Lee: It's just hard to reconcile these new models with Apple's ongoing success.
Gerd: Absolutely, however, how many companies are able to do this? If you look at the landscape of companies, how many companies can do what Apple has done? Even if you tried hard, the bottom line is it's probably easier to go the open way unless you have a very unique way of existence. Many people have tried to become like Apple or to be like Apple; it's not working.
Lee: Are you able to share your view of what you would call "Content 2.0"? What is Content 2.0 to you?
Gerd: I think the Internet is becoming a globally connected society, which basically means when we market or sell content, it cannot be only about the distribution of it. In other words, the monetizing cannot be done just by counting on distribution and on the rights of doing so or not doing so. Content 2.0 is my sort of mime for saying we create content. In the future, how do we sell it, market it, and distribute it, and how does it generate benefits? I'll give you an example from the newspaper industry, which is currently under great pain. A lot of jobs have been lost around the world, people shutting down, and so on. In the newspaper industry, it's sort of an average of between 70-80% of the expenses of a newspaper or print magazine is not in the content. It's in the machine, the ink, the paper, the trucks, and the buildings. If you could say, "What if we stopped printing," and those expenses diminish, if we can shrink the company to a place where we can safely keep the 20% of the budget for the content creation, if we were able to do that and at the same time grow new businesses around that digital content, to where Kevin Kelly calls the "new generatives," the new ways of creating money - for example, by aggregation, by commentary, by curation, if we can do that and if we can bundle content as software like mobile phone apps, that would show the path to a profitable future. Of course, never mind, there will be newspapers that will forever keep printing because there are other reasons to do so, not just financial. That sort of reflects on the general mission of the content industry, which is to say how do we keep content creation alive and then create new models around the distribution?
Lee: Okay, so one thing I have to ask because, again, you mention the future is, the crowd, and the cloud. If you have the crowd do you necessarily need an intermediary like a "newspaper, like a record company? The crowd is better at deciding what is a hit and what is this and what is that. It's this whole curation point; you kind of wonder if curation will become completely decentralized. I guess that's the billion dollar question.
Gerd: I don't think so. I think that the curation that the masses are doing, as you can see with Wikipedia or Amazon Reviews, or what have you, there is value to that. It's not the only value that can be obtained. I would much rather listen to Pat Mathini's new jazz guitar playlist than to look on Last.fm for people who like Pat Mathini. Am I going to pay for that? I think I would much rather pay for that than to pay $1 a song on iTunes. I think the professional part of doing this is equal to the consumer source part, and they'll be completely converging. What The New York Times, for example, is doing, or NPR, National Public Radio in the U.S. is to devise a strategy to converge the two and create very unique value in that process of converging.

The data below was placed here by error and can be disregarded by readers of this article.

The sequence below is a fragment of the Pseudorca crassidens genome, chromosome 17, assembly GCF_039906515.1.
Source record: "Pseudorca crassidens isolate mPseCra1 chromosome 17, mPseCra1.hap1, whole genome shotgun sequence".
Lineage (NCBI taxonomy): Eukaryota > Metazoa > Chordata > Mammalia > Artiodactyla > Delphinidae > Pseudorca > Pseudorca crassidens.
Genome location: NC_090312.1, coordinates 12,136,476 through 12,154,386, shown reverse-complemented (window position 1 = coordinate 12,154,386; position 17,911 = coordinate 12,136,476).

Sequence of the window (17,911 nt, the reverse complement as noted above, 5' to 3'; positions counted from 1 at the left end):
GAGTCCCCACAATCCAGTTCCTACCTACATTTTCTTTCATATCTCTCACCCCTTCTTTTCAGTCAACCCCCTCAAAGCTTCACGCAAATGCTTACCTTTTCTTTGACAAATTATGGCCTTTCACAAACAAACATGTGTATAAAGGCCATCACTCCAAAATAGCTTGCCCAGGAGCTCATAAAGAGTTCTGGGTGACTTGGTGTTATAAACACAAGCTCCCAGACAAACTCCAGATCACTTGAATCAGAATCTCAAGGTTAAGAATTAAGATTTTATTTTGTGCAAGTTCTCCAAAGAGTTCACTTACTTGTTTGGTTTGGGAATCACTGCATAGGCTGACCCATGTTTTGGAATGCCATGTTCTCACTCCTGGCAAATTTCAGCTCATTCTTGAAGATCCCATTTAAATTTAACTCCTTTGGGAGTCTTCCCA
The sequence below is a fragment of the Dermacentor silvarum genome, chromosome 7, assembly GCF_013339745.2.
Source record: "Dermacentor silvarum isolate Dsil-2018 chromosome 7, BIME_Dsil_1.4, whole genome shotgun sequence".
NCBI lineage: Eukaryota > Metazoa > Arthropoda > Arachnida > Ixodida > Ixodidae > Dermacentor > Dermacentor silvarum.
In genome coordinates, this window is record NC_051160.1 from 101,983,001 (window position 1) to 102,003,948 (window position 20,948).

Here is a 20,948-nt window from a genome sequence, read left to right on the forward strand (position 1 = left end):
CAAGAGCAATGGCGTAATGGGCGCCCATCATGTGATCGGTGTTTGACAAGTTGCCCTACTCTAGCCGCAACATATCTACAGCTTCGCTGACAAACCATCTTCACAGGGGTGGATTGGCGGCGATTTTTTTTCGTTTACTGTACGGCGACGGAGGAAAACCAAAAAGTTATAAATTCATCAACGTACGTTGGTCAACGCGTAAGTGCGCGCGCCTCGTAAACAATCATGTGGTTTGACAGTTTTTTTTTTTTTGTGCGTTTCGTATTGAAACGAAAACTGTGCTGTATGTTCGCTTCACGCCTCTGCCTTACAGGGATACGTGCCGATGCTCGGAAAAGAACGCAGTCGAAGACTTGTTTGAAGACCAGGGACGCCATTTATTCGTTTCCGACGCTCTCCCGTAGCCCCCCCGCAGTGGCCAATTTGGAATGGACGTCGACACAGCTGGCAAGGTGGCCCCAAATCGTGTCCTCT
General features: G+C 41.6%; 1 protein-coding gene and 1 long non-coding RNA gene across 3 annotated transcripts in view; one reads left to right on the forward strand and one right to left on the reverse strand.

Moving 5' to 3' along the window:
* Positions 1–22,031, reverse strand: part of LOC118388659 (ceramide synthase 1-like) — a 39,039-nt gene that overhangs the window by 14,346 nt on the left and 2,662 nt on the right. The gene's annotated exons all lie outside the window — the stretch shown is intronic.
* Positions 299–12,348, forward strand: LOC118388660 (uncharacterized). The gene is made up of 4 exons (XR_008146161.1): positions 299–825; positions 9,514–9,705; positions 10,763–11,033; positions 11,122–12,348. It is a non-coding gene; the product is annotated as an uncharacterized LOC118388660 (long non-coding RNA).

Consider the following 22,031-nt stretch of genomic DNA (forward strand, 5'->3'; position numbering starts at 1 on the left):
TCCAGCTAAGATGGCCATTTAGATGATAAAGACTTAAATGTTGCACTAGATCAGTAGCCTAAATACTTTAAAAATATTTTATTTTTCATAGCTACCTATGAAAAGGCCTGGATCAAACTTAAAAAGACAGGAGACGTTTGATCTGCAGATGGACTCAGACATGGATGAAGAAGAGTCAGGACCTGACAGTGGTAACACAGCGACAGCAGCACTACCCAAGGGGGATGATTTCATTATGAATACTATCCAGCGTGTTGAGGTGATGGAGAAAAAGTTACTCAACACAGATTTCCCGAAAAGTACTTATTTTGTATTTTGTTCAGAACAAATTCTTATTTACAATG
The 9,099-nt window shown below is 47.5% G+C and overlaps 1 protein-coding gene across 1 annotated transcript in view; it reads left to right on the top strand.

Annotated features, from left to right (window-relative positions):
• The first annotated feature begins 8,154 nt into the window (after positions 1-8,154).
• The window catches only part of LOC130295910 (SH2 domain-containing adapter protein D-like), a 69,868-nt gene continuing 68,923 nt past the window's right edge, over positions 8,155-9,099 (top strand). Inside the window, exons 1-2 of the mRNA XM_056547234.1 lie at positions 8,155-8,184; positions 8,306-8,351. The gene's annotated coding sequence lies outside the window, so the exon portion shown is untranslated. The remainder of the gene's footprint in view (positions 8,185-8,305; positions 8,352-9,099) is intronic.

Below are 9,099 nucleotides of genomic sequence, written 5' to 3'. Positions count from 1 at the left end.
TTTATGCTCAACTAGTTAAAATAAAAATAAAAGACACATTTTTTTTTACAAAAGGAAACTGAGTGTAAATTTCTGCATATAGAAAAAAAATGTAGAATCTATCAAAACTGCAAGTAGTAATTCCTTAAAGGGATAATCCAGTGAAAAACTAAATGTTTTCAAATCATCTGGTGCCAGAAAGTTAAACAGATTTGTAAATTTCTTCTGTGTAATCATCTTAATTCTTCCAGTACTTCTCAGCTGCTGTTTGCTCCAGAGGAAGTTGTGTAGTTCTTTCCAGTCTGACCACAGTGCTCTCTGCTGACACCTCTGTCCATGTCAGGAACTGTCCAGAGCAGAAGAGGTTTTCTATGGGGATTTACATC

Lee: I have to agree with you, but we may be leading the curve to some degree in lifestyles. If I look behind me just now, I've got 300 DVDs I've not watched, because I subscribed to Amazon DVDs a long time ago and I've just never had a chance to watch any of them. The DVD player is not connected. I still keep getting DVDs by mail every month. I just am bombarded by content. I've got more music than I could listen to in the next two years. I've got a zillion, it feels like, articles noted that I would like to read.
Gerd: Here's the simple logic in this context. People complain about kids downloading music but the fact is; research has shown that people "consume" about 40 new songs a month, if you let them. That's 40.
Lee: Run that past me again?
Gerd: The average person in music consumes about 40 new songs a month. That's the volume of consumption if you let them, if they have a choice of picking stuff. There, the question isn't so much am I going to get paid for the distribution of those 40 songs, or do they download 40 million and then never listen to it. Who cares? The bottom line is I'm going to get paid for the whole thing around the 40 songs; the buddies that also listen to it, the collection, the curation of the process, and for up selling from those 40 songs to a concert recording or a virtual venue, or what have you. That is where the money is. The money isn't in selling those 40 songs. There is some money in selling the 40 songs, but that's not the end game. If I'm going to say pay me a quid for 40 songs, that's a totally flawed calculation on the Internet.
Lee: I hear you and actually, while we're talking, I just went to Google and searched for something that my friend Martin Geddes said back in 2005, which I highly agreed with and you're echoing it. I put some keywords in Google to find it. This is Martin Geddes speaking about telephony, "Here's the deal. In the old world, the economic activity started when the phone call began," i.e. meaning charging for the media, the voice. "In the new world, that's when the economic activity ends. The money is in presence, social networking, filtering, privacy management, and so on. It's a complete inversion of the economics of telephony." In other words, he's saying it's all the signaling around a call which is where the money will be, rather than the media itself. It's nice to see that four years later or almost four years later, we're making the same noise still, but for what I would call the entire industry not just communications, but media also. It's an aggregation. It's in filtering. It's enabling social networking and so forth is where the juice lies to make money.